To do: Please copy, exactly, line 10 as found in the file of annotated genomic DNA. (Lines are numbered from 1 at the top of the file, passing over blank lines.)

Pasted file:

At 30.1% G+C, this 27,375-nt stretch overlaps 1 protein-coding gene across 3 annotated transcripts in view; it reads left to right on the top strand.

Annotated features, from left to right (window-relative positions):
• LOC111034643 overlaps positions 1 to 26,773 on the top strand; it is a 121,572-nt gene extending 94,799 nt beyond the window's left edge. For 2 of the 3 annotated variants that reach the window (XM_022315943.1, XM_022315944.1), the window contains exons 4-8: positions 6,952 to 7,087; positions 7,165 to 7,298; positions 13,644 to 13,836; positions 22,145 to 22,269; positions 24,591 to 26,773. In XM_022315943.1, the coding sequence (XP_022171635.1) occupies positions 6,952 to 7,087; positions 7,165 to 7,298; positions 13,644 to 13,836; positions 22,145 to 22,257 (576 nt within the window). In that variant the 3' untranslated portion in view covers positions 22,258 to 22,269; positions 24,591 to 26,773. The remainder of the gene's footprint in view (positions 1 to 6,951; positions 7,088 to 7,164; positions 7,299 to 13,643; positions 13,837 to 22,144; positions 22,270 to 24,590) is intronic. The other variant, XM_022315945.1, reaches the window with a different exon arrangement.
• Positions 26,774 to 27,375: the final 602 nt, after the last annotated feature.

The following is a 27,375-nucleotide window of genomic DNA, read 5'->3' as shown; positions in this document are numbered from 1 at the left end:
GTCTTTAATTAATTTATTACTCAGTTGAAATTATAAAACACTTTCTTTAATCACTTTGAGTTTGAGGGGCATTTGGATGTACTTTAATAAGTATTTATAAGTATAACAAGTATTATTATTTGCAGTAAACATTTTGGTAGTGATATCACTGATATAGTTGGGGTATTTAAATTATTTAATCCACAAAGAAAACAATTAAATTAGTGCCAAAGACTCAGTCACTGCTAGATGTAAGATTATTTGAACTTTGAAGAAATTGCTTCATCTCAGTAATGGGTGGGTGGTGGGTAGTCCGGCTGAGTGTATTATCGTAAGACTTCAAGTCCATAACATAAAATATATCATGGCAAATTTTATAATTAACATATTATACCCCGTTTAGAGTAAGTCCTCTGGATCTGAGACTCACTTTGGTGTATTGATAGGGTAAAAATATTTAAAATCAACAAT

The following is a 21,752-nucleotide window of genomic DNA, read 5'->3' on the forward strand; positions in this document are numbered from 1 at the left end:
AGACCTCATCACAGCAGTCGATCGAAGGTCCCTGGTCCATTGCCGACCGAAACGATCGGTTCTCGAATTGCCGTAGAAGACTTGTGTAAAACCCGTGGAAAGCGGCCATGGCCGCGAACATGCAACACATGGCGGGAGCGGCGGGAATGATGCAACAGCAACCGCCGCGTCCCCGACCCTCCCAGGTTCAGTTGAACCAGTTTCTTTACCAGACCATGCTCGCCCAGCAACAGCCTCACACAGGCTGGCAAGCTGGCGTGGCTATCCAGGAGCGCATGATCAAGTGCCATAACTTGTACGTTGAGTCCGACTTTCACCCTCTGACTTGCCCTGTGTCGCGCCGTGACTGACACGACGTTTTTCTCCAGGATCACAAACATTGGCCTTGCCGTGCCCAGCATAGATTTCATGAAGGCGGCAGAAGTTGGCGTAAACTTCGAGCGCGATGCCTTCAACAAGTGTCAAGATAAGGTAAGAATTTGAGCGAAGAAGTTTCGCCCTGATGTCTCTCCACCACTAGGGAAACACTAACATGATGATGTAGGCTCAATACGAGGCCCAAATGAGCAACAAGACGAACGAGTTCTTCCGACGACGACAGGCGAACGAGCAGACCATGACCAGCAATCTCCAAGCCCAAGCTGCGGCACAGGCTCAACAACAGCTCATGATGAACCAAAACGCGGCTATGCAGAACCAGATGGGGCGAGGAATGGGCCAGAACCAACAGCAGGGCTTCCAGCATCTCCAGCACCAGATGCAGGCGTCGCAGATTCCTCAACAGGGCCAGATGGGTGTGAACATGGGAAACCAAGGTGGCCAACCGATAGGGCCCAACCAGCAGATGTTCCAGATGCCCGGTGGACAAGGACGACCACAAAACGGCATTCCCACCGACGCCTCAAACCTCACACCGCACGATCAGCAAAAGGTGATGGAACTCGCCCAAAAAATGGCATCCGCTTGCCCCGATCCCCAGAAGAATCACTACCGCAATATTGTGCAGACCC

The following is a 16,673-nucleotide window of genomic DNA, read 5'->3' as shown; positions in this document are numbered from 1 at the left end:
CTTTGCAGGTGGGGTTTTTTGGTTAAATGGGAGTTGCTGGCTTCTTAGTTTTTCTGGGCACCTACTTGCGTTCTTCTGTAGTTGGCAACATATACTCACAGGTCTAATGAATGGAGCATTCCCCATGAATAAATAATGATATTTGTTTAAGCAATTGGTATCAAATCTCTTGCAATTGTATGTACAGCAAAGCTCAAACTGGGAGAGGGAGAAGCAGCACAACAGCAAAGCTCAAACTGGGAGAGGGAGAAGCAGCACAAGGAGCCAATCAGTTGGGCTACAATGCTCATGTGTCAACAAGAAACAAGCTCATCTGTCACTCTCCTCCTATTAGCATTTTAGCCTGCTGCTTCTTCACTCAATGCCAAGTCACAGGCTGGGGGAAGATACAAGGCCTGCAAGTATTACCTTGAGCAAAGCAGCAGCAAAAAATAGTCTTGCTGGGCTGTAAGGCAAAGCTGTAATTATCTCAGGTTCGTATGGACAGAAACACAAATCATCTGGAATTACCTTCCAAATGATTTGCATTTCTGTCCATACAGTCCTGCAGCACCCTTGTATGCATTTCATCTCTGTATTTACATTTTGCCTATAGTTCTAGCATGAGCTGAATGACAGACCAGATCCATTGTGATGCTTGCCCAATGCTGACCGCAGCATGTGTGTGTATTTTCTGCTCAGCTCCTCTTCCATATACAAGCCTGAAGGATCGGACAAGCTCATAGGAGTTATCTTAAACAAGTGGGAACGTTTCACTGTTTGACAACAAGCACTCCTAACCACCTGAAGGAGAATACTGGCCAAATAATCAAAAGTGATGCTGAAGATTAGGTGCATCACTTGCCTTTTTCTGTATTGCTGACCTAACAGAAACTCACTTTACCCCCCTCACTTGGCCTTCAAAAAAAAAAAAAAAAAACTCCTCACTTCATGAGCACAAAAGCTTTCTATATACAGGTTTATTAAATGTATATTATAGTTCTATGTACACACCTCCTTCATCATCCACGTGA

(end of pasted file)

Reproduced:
CTTTGCAGGTGGGGTTTTTTGGTTAAATGGGAGTTGCTGGCTTCTTAGTTTTTCTGGGCACCTACTTGCGTTCTTCTGTAGTTGGCAACATATACTCACAGGTCTAATGAATGGAGCATTCCCCATGAATAAATAATGATATTTGTTTAAGCAATTGGTATCAAATCTCTTGCAATTGTATGTACAGCAAAGCTCAAACTGGGAGAGGGAGAAGCAGCACAACAGCAAAGCTCAAACTGGGAGAGGGAGAAGCAGCACAAGGAGCCAATCAGTTGGGCTACAATGCTCATGTGTCAACAAGAAACAAGCTCATCTGTCACTCTCCTCCTATTAGCATTTTAGCCTGCTGCTTCTTCACTCAATGCCAAGTCACAGGCTGGGGGAAGATACAAGGCCTGCAAGTATTACCTTGAGCAAAGCAGCAGCAAAAAATAGTCTTGCTGGGCTGTAAGGCAAAGCTGTAATTATCTCAGGTTCGTATGGACAGAAACACAAATCATCTGGAATTACCTTCCAAATGATTTGCATTTCTGTCCATACAGTCCTGCAGCACCCTTGTATGCATTTCATCTCTGTATTTACATTTTGCCTATAGTTCTAGCATGAGCTGAATGACAGACCAGATCCATTGTGATGCTTGCCCAATGCTGACCGCAGCATGTGTGTGTATTTTCTGCTCAGCTCCTCTTCCATATACAAGCCTGAAGGATCGGACAAGCTCATAGGAGTTATCTTAAACAAGTGGGAACGTTTCACTGTTTGACAACAAGCACTCCTAACCACCTGAAGGAGAATACTGGCCAAATAATCAAAAGTGATGCTGAAGATTAGGTGCATCACTTGCCTTTTTCTGTATTGCTGACCTAACAGAAACTCACTTTACCCCCCTCACTTGGCCTTCAAAAAAAAAAAAAAAAAACTCCTCACTTCATGAGCACAAAAGCTTTCTATATACAGGTTTATTAAATGTATATTATAGTTCTATGTACACACCTCCTTCATCATCCACGTGA